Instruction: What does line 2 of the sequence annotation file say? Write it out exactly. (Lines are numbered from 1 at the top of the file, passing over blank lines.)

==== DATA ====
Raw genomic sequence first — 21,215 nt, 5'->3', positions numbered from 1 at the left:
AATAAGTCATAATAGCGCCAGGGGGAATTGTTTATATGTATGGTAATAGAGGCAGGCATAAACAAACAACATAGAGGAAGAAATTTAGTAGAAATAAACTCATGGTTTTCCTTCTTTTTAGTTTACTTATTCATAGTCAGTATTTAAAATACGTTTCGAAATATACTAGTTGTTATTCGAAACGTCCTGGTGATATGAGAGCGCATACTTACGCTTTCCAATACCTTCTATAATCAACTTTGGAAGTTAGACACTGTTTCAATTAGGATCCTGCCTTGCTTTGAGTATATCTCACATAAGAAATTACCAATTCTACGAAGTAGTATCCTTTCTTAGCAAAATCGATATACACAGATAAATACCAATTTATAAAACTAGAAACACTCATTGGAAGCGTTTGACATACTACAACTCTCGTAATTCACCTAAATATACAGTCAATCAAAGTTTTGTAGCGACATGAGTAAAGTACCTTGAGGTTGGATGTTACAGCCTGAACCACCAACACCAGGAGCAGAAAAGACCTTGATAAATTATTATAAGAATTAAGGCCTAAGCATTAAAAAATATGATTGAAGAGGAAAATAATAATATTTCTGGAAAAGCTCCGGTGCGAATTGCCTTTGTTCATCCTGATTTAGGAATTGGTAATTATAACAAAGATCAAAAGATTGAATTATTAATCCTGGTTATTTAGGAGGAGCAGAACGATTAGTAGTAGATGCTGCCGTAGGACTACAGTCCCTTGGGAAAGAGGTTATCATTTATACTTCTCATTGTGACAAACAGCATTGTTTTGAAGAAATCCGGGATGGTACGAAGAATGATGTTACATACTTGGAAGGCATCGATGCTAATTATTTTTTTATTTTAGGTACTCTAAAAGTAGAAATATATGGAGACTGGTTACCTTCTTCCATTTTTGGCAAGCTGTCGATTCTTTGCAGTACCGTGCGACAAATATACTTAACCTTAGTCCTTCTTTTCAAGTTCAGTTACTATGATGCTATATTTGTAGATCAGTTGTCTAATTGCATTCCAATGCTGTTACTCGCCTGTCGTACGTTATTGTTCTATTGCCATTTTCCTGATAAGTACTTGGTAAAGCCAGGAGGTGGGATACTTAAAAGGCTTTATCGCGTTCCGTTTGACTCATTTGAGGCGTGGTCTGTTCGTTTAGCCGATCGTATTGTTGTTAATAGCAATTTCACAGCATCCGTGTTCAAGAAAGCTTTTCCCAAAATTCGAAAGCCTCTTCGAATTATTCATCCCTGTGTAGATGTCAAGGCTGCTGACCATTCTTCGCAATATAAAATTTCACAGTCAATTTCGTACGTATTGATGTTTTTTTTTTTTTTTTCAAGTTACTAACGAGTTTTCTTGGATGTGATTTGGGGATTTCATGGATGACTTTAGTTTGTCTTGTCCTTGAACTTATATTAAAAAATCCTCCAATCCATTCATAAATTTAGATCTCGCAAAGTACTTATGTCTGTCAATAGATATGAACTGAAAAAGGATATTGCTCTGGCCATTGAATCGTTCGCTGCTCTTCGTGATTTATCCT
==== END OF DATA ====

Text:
AATAAGTCATAATAGCGCCAGGGGGAATTGTTTATATGTATGGTAATAGAGGCAGGCATAAACAAACAACATAGAGGAAGAAATTTAGTAGAAATAAACTCATGGTTTTCCTTCTTTTTAGTTTACTTATTCATAGTCAGTATTTAAAATACGTTTCGAAATATACTAGTTGTTATTCGAAACGTCCTGGTGATATGAGAGCGCATACTTACGCTTTCCAATACCTTCTATAATCAACTTTGGAAGTTAGACACTGTTTCAATTAGGATCCTGCCTTGCTTTGAGTATATCTCACATAAGAAATTACCAATTCTACGAAGTAGTATCCTTTCTTAGCAAAATCGATATACACAGATAAATACCAATTTATAAAACTAGAAACACTCATTGGAAGCGTTTGACATACTACAACTCTCGTAATTCACCTAAATATACAGTCAATCAAAGTTTTGTAGCGACATGAGTAAAGTACCTTGAGGTTGGATGTTACAGCCTGAACCACCAACACCAGGAGCAGAAAAGACCTTGATAAATTATTATAAGAATTAAGGCCTAAGCATTAAAAAATATGATTGAAGAGGAAAATAATAATATTTCTGGAAAAGCTCCGGTGCGAATTGCCTTTGTTCATCCTGATTTAGGAATTGGTAATTATAACAAAGATCAAAAGATTGAATTATTAATCCTGGTTATTTAGGAGGAGCAGAACGATTAGTAGTAGATGCTGCCGTAGGACTACAGTCCCTTGGGAAAGAGGTTATCATTTATACTTCTCATTGTGACAAACAGCATTGTTTTGAAGAAATCCGGGATGGTACGAAGAATGATGTTACATACTTGGAAGGCATCGATGCTAATTATTTTTTTATTTTAGGTACTCTAAAAGTAGAAATATATGGAGACTGGTTACCTTCTTCCATTTTTGGCAAGCTGTCGATTCTTTGCAGTACCGTGCGACAAATATACTTAACCTTAGTCCTTCTTTTCAAGTTCAGTTACTATGATGCTATATTTGTAGATCAGTTGTCTAATTGCATTCCAATGCTGTTACTCGCCTGTCGTACGTTATTGTTCTATTGCCATTTTCCTGATAAGTACTTGGTAAAGCCAGGAGGTGGGATACTTAAAAGGCTTTATCGCGTTCCGTTTGACTCATTTGAGGCGTGGTCTGTTCGTTTAGCCGATCGTATTGTTGTTAATAGCAATTTCACAGCATCCGTGTTCAAGAAAGCTTTTCCCAAAATTCGAAAGCCTCTTCGAATTATTCATCCCTGTGTAGATGTCAAGGCTGCTGACCATTCTTCGCAATATAAAATTTCACAGTCAATTTCGTACGTATTGATGTTTTTTTTTTTTTTTTCAAGTTACTAACGAGTTTTCTTGGATGTGATTTGGGGATTTCATGGATGACTTTAGTTTGTCTTGTCCTTGAACTTATATTAAAAAATCCTCCAATCCATTCATAAATTTAGATCTCGCAAAGTACTTATGTCTGTCAATAGATATGAACTGAAAAAGGATATTGCTCTGGCCATTGAATCGTTCGCTGCTCTTCGTGATTTATCCT